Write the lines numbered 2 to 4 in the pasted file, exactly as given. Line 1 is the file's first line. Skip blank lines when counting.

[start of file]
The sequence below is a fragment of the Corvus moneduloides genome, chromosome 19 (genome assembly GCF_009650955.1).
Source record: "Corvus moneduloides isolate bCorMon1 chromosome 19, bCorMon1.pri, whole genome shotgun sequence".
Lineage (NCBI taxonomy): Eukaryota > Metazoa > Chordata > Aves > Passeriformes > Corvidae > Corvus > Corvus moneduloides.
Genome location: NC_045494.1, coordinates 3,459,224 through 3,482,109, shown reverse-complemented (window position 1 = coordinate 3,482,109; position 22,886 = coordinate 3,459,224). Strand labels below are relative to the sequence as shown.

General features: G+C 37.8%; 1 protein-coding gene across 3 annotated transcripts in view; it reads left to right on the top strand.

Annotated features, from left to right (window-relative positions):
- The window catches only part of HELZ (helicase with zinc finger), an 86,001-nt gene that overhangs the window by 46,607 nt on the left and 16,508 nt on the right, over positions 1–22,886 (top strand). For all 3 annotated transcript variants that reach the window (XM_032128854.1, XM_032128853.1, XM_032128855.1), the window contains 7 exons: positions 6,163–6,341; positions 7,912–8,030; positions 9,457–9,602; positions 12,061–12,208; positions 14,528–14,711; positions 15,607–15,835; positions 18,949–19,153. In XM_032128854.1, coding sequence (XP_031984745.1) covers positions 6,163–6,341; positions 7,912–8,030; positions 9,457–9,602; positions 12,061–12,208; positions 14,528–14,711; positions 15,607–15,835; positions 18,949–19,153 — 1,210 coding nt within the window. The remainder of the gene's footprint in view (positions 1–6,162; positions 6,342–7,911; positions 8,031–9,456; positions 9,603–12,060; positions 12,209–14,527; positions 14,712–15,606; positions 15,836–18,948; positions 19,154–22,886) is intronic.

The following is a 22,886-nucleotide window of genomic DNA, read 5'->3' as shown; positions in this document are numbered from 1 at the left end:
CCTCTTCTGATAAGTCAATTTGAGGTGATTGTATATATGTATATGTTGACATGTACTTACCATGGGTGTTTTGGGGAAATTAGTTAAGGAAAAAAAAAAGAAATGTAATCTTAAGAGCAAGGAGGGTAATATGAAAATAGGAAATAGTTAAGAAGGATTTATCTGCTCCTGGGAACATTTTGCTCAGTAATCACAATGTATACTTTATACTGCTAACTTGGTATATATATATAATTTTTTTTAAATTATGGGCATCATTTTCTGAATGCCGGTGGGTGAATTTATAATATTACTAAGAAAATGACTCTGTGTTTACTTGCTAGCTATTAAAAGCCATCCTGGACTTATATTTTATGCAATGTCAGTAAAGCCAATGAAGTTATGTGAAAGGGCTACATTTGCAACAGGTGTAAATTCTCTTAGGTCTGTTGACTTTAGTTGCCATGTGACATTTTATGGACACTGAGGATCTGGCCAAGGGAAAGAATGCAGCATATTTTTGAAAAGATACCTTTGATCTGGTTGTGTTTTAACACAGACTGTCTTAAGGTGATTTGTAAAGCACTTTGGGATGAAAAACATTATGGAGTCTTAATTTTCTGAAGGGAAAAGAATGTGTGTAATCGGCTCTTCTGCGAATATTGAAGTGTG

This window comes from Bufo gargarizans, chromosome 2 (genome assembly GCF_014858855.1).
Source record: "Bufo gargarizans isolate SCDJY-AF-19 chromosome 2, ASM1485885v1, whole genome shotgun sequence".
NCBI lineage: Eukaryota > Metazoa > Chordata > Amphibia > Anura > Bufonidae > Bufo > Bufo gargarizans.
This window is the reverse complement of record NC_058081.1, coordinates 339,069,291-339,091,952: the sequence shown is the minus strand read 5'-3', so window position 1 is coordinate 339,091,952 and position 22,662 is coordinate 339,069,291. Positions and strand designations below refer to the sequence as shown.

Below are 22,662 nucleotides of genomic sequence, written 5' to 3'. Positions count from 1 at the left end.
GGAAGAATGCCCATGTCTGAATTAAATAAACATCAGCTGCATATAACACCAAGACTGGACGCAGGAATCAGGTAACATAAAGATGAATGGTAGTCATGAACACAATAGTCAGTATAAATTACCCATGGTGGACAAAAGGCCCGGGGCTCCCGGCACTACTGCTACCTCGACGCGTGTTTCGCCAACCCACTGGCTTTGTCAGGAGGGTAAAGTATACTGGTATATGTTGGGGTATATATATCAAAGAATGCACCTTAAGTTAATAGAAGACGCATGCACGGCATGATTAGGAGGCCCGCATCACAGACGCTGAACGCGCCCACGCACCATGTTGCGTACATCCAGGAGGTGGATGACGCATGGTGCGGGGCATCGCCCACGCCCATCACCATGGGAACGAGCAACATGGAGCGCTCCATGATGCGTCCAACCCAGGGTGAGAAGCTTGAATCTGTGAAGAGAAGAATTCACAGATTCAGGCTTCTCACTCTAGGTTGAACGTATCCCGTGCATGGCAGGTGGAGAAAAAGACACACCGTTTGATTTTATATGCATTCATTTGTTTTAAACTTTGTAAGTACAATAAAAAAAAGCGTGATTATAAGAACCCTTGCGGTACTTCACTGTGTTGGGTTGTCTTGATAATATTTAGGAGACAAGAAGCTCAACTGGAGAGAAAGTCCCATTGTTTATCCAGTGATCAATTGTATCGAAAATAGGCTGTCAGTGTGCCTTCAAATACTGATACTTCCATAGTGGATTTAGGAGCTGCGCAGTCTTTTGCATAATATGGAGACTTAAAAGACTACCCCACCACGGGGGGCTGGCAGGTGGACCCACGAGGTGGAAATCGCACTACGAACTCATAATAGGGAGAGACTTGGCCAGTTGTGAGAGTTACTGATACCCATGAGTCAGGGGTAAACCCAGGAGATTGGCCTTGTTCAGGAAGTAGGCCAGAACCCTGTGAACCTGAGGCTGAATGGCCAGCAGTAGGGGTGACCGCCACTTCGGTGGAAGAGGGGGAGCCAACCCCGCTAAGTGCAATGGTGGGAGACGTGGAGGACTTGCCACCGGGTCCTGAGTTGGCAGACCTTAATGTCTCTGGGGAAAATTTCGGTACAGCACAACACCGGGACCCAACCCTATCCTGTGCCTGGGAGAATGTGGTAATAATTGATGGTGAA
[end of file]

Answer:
Source record: "Corvus moneduloides isolate bCorMon1 chromosome 19, bCorMon1.pri, whole genome shotgun sequence".
Lineage (NCBI taxonomy): Eukaryota > Metazoa > Chordata > Aves > Passeriformes > Corvidae > Corvus > Corvus moneduloides.
Genome location: NC_045494.1, coordinates 3,459,224 through 3,482,109, shown reverse-complemented (window position 1 = coordinate 3,482,109; position 22,886 = coordinate 3,459,224). Strand labels below are relative to the sequence as shown.